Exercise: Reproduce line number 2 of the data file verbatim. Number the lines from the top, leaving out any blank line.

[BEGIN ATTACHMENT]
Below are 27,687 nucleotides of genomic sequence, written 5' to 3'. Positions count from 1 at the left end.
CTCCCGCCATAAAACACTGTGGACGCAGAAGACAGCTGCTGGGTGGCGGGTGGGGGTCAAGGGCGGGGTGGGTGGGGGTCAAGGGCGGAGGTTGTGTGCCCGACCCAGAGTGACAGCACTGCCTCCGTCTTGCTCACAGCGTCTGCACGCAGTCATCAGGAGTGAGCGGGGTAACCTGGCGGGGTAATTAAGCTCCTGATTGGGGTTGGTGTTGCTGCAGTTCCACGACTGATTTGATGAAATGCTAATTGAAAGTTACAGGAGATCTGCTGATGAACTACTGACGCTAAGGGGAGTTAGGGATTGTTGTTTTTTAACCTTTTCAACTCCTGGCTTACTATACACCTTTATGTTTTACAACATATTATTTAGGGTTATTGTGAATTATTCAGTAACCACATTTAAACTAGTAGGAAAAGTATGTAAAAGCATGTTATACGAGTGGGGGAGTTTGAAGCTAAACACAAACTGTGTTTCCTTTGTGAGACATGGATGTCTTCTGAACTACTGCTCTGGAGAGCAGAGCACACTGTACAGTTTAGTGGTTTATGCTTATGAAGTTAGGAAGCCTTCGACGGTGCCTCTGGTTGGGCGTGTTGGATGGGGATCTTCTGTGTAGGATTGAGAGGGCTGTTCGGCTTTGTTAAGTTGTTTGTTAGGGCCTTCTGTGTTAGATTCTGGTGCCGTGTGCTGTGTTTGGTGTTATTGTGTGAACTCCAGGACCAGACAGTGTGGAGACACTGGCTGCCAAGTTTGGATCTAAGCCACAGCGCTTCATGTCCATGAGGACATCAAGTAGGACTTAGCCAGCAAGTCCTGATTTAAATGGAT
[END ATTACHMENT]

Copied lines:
CTCCCGCCATAAAACACTGTGGACGCAGAAGACAGCTGCTGGGTGGCGGGTGGGGGTCAAGGGCGGGGTGGGTGGGGGTCAAGGGCGGAGGTTGTGTGCCCGACCCAGAGTGACAGCACTGCCTCCGTCTTGCTCACAGCGTCTGCACGCAGTCATCAGGAGTGAGCGGGGTAACCTGGCGGGGTAATTAAGCTCCTGATTGGGGTTGGTGTTGCTGCAGTTCCACGACTGATTTGATGAAATGCTAATTGAAAGTTACAGGAGATCTGCTGATGAACTACTGACGCTAAGGGGAGTTAGGGATTGTTGTTTTTTAACCTTTTCAACTCCTGGCTTACTATACACCTTTATGTTTTACAACATATTATTTAGGGTTATTGTGAATTATTCAGTAACCACATTTAAACTAGTAGGAAAAGTATGTAAAAGCATGTTATACGAGTGGGGGAGTTTGAAGCTAAACACAAACTGTGTTTCCTTTGTGAGACATGGATGTCTTCTGAACTACTGCTCTGGAGAGCAGAGCACACTGTACAGTTTAGTGGTTTATGCTTATGAAGTTAGGAAGCCTTCGACGGTGCCTCTGGTTGGGCGTGTTGGATGGGGATCTTCTGTGTAGGATTGAGAGGGCTGTTCGGCTTTGTTAAGTTGTTTGTTAGGGCCTTCTGTGTTAGATTCTGGTGCCGTGTGCTGTGTTTGGTGTTATTGTGTGAACTCCAGGACCAGACAGTGTGGAGACACTGGCTGCCAAGTTTGGATCTAAGCCACAGCGCTTCATGTCCATGAGGACATCAAGTAGGACTTAGCCAGCAAGTCCTGATTTAAATGGAT